DENVER -- Growing up in the Bronx, Sonia Sotomayor didn't dream of becoming a Supreme Court justice.
"When I was your age, I didn't know there was a Supreme Court," Sotomayor told 100 Colorado middle- and high-school students Thursday morning.
"You can't dream unless you know what the possibilities are," she said.
Sotomayor, who came to Denver to dedicate the Ralph L. Carr Colorado Justice Center -- the state's new Supreme Court building -- met with the students early Thursday morning. After she took pictures and spoke with them, she helped cut the ribbon to official open the building's learning center.
Just few minutes in to her speech, Sotomayor left the stage and walked the floor where the students sat.
Her interest in the law began when, as a youngster, she watched the TV show "Perry Mason," she said. She started to think that practicing law would be a good career.
She overcame several challenges -- being diagnosed with Type 1 diabetes at the age of 7, her father's dying when she was 9 --in becoming the country's first Latina Supreme Court Justice in 2009.
"I didn't know my possibilities," Sotomayor said.
After her short speech, the justice took at least nine questions from the students. As they asked their questions, Sotomayor walked up to each student, then looked the student in the eye while she answered.
Emphasizing a theme of her speech, she repeatedly urged the students to try new experiences, even at the risk of failure.
"The hardest thing you can do is take chances when you can fail," Sotomayor said.
Boulder resident Evangeline Mathis, who attends Sacred Heart of Jesus School, asked Sotomayor to describe one of her early opportunities to take such a chance.
"Going away to college," the justice replied. Her cousins were attending local New York colleges when a friend urged her to apply to Ivy League schools -- and Sotomayor didn't even know what the Ivy League was, she said.
"If I had known how hard it is to get in, I probably wouldn't have tried," Sotomayor said.
Evangeline, who is 14, was thrilled to have asked Sotomayor the question. While Evangeline was inspired by the justice's life story, she also liked "how down to earth she was ... and how she always has a smile on her face."
Silver Creek High school student Amulya Srivastava, 16, spoke with the justice during a photo opportunity before the event began.
"She was congratulating me on being here," Srivastava said. She told him to concentrate on doing his best and not worrying about what others said, he said.
"She told me to just keep on going, harder and harder," Srivastava said.
"It was one of the coolest things that ever happened to me."
Statewide, 1,200 students applied to attend Thursday's event.
"I thought it would be a cool opportunity for me to understand how the Supreme Court works," Srivastava said Wednesday .
He is inspired by Sotomayor's accomplishment of being the first Latina to serve on the Supreme Court, he said. That's especially meaningful because the United States has a history of racism, particularly against Latino people, he said Wednesday.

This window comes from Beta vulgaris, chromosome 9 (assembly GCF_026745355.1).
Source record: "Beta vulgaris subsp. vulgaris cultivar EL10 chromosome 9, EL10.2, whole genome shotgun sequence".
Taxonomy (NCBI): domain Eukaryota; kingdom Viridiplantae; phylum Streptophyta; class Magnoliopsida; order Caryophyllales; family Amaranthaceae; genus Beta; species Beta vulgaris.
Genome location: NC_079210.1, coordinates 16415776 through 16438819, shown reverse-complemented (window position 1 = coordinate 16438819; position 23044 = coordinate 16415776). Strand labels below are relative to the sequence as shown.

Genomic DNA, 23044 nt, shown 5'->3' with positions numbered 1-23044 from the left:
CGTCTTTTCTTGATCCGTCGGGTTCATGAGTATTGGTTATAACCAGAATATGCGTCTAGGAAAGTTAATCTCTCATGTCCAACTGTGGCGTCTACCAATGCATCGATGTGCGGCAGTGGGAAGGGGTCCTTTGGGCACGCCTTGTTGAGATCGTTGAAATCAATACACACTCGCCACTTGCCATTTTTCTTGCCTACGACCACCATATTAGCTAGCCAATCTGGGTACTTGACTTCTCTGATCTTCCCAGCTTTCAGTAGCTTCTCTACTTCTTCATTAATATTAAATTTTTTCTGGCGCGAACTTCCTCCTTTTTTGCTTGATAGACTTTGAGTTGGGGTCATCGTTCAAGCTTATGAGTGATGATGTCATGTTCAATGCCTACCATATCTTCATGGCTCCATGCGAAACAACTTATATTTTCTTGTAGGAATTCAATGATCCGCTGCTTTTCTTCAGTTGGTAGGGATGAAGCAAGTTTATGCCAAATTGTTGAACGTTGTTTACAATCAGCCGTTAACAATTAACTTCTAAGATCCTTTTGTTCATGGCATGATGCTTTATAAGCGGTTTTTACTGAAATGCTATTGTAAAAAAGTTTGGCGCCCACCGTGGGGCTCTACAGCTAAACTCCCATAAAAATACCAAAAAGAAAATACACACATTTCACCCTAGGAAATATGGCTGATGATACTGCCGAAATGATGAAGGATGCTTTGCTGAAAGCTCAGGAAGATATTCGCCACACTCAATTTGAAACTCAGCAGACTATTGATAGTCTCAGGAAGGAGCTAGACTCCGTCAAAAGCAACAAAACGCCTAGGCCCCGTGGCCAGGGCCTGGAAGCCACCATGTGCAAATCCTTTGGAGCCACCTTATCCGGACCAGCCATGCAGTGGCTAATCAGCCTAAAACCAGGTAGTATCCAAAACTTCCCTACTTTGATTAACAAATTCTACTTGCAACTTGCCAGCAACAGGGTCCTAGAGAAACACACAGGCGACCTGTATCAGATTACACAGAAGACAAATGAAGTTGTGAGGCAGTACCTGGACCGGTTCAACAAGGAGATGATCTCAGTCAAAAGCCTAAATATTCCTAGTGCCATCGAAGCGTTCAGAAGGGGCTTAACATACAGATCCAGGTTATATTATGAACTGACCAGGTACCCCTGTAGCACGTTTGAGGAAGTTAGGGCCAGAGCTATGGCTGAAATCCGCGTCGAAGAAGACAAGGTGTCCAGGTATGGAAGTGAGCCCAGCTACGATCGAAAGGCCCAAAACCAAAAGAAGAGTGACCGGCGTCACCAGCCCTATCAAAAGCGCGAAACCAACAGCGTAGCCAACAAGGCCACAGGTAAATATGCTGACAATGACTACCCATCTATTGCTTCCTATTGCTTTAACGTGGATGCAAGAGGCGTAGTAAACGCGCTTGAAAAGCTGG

"Now she's kind of my role model," said Srivastava, an Indian immigrant who moved to St. Louis in 2008 and to Longmont in 2009, and has had his own experiences with racism.
Adam Schane, who also attends Silver Creek, also attended the event. When the 16-year-old was in eighth grade at Altona Middle School, his class met President Barack Obama during their trip to Washington, D.C.
He wanted another opportunity to meet one of the country's leaders, he said Wednesday.
"She's a pretty groundbreaking lady at the Supreme Court," Schane said Wednesday. "I was so excited when I got the OK."
Thursday, he said the event was "beyond my expectations."
"It was amazing to hear from one of the justices," Schane said. Her advice to take chances is one of the biggest things he'll take from her, he said.
Detrick Molina Peterson, a 15-year-old Boulder resident who attends Watershed School there, applied to attend the event at the urging of his mother.
But after hearing Sotomayor speak, he said he was glad he'd attended.
He was quite impressed that she rose from poverty in the Bronx to join the Supreme Court.
"She's a really powerful person in the U.S. It's amazing to see she's come that far," Detrick said.
Thirteen-year-old Evan Williams, who attends Eldorado K-8 School in Superior, expressed similar sentiments.
"I didn't expect someone (from her background) to rise so high. It really amazed me," Evan said.
Although Evan was disappointed that he didn't get to ask Sotomayor a question, he appreciated the questions that other students asked.
Sotomayor's advice to stay true to yourself is something he'll remember, he said.
"That's what's going to stay with me," Evan said.
Each student in attendance -- one student from each state House and state Senate district -- received a personalized, autographed copy of Sotomayor's book.
Sotomayor wrote her autobiography, she said, hoping that young people will see that she is like them and that when they are discouraged, say to themselves, "If she could make it, so can I."
Victoria Camron can be reached at 303-684-5226 or email@example.com.